How to stop a massacre - armed citizen shoots back

Discussion in 'The Coffee Shop ~ Chit Chat' started by ChevyFan, Jul 26, 2012.

  1. the phantom

    the phantom Epic Member 5+ Years ROTM Winner 1000 Posts

    I cant say as that makes a lot of sense. So if your a felon living there you still can have a gun. They come in your house and make sure that your obeying the law and want to see your gun. what else does this allow them to look for in YOUR house. I dont know of Kennesaw, GA but it almost sounds like a gated community subject to certain terms and conditions. There has to be more to the law than just simply requiring a gun in every house.
  2. ahmitchell1

    ahmitchell1 Rockstar 4 Years ROTM Winner 1000 Posts

    Google search it and you can find all the info you want a guy even wrote a book about it. And they don't go check but since it was passed crime dropped 89%. It's a large city as well so it be impossible to check everyone, and of course felons can't own guns.
  3. SurrealOne

    SurrealOne Former Member ROTM Winner 1000 Posts

    I tend to agree that training should be mandatory. However, I only support mandatory training as long as it is inexpensive enough and readily available enough soas to be within reach of all law-abiding citizens regardless of income level, as I would not want to see our right to keep and bear arms infringed upon in such a way that only those law abiding citizens who could afford training could have firearms. All too often the people bearing the most risk live in poorer neighborhoods ... where there's an armed criminal element -- so I'd not want to see law abiding citizens living there denied their right to protection just because they could not afford training ... or travel to/from training.

    As for your question about the police officer, I believe a police officer with a gun pointed at him/her (who was seated in the same position as grandpa in that video) might well have discharged his/her weapon in defense of his/her own life and that of others. The litmus test for the use of lethal force for defensive measures is largely (but not always) the same for private citizens (which includes off-duty police officers) and on-duty police officers. That litmus test may be generally summarized as: fear of imminent death or great bodily harm (to oneself or another).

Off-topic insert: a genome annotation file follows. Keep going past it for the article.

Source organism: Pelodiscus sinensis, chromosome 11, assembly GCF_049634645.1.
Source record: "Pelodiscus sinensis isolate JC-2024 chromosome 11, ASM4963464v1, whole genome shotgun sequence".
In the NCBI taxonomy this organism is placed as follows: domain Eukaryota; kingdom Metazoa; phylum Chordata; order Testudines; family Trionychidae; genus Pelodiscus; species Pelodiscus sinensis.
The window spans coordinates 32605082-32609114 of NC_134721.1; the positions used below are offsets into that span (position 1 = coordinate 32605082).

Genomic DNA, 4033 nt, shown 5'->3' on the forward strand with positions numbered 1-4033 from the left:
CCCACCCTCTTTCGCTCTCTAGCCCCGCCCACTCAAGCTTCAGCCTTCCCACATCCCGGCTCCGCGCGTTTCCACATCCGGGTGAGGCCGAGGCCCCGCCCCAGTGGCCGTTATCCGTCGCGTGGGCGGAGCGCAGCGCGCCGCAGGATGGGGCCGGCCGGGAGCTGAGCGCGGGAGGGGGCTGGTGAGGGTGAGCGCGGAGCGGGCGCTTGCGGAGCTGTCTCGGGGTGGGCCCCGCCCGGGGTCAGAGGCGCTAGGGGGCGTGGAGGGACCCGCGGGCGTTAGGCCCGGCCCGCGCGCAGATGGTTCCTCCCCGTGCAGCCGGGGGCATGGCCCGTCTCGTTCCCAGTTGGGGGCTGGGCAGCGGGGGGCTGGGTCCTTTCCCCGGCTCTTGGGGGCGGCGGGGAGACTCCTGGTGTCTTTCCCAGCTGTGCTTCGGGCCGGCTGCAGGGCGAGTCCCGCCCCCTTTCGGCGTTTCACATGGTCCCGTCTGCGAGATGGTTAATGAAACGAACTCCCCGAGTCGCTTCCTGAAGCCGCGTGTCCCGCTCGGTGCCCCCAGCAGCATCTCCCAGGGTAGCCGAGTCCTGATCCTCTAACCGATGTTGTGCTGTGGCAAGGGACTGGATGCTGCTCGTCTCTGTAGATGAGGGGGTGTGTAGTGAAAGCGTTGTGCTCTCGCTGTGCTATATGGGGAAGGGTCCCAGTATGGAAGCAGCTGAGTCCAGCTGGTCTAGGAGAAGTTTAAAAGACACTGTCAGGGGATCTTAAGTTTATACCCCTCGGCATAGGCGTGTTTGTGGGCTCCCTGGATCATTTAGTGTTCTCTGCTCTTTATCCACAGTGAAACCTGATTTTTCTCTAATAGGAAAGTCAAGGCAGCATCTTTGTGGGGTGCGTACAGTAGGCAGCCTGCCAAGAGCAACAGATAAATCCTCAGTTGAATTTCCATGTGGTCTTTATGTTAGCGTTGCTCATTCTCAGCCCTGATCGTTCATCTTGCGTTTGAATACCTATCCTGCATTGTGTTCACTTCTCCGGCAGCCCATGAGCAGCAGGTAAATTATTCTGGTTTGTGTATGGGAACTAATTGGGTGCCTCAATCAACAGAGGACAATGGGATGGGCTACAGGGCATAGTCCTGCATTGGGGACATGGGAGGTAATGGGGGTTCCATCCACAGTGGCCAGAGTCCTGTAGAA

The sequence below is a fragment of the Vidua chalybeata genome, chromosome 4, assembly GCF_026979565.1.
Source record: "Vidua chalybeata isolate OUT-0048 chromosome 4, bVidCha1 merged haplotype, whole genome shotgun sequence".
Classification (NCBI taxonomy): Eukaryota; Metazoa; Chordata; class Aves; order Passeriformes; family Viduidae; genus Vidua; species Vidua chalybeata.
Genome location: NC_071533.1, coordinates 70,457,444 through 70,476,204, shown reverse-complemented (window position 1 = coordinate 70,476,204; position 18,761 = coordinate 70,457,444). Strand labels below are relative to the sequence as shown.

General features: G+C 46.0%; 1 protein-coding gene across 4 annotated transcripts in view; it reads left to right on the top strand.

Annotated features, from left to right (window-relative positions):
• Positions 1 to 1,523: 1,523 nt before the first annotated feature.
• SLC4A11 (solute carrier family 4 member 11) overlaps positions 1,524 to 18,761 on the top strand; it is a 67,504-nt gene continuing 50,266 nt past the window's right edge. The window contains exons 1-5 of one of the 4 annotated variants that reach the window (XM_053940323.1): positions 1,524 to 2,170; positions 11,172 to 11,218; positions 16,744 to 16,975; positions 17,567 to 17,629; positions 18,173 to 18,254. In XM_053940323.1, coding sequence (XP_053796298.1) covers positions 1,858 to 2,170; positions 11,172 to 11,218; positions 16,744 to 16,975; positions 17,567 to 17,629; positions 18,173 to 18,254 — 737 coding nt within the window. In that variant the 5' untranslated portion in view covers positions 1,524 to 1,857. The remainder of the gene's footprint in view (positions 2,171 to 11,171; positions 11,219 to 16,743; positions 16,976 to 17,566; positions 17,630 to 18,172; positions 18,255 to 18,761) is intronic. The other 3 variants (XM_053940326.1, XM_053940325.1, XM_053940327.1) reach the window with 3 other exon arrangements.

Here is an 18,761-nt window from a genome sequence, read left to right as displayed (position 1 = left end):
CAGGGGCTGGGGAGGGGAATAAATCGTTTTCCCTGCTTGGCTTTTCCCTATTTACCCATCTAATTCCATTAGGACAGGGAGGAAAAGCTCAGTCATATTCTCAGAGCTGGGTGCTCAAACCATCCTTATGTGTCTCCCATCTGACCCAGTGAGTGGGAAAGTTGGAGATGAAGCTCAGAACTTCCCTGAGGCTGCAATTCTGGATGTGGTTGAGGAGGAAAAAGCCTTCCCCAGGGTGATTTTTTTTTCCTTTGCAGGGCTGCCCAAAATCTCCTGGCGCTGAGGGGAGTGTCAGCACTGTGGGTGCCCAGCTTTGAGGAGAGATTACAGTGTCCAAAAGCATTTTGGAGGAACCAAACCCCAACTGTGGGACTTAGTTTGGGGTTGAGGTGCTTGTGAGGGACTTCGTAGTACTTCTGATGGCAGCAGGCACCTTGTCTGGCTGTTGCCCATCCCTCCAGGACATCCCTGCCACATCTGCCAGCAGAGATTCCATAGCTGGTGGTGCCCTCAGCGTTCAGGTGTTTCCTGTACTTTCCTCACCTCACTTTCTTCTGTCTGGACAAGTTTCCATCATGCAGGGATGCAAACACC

The officers I know, personally, would have been highly likely to discharge their firearms in defense of their lives and others; they are all concealed carry holders, themselves ... and very active shooters (i.e. practice a lot). The perpetrators entered the establishment and pointed a firearm at innocents -- which immediately met the litmus test for the use of lethal force in defense of one's life (be it one's own or another person's) ... for both private citizen and on-duty LEO, alike. In effect, by pointing a gun at another (which generates a valid fear of imminent death or great bodily harm) the perpetrators declared open season on themselves... by anyone/everyone they threatened in such a manner ... or even a bystander who witnessed it and elected to protect those threatened.
    Last edited: Jul 28, 2012
  4. rileyjr16

    rileyjr16 Epic Member 5+ Years 1000 Posts

    X2 ^^^^^^^^^^^^^
  5. ahmitchell1

    ahmitchell1 Rockstar 4 Years ROTM Winner 1000 Posts

    Well said and I totally agree with the part bout inexpensive training, that would help get a lot more people better trained to us theirs weapons. I know a few guys who could use a couple classes
  6. Grizzly Guy

    Grizzly Guy Rockstar 100 Posts

    You are Soooooooooo Right Sir.
  7. RayVoy

    RayVoy Epic Member 5+ Years 5000 Posts

    The point I want to make, is that the police officers (because of their training) would not discharge the weapon as quickly as the untrained citizen and would certainly not spray the room with lead.

    This is a discussion that I can not win, so I am not going to try. The "freedom" of your 2nd amendment has been over zealously used to allow citizens to carry, in my opinion. It reminds me of the "old west" movies, but in those, the cowboys had to check their guns at the sheriff's office.

    And, please understand.............I do not mean to offend, just an outsider's view.